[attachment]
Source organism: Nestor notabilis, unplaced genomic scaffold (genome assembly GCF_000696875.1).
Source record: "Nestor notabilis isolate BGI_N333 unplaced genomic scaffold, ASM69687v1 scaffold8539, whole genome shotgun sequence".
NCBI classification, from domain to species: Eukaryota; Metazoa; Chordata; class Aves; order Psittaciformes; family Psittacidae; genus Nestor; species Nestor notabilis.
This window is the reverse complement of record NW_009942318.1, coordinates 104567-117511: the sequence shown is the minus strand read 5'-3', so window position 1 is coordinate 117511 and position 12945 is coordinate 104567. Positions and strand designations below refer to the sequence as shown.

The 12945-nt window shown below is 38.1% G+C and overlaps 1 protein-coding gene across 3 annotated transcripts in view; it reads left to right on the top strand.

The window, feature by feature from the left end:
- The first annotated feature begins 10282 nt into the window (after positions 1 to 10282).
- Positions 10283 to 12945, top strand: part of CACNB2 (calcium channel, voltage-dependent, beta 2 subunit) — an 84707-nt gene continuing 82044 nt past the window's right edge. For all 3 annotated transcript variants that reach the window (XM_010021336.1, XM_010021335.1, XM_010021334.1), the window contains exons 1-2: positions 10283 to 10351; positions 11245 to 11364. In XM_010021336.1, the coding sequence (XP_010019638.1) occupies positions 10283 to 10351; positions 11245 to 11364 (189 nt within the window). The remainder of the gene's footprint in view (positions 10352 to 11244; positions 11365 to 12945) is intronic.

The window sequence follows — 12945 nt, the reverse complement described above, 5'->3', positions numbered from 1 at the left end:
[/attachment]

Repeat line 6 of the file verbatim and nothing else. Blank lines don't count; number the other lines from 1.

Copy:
The window, feature by feature from the left end: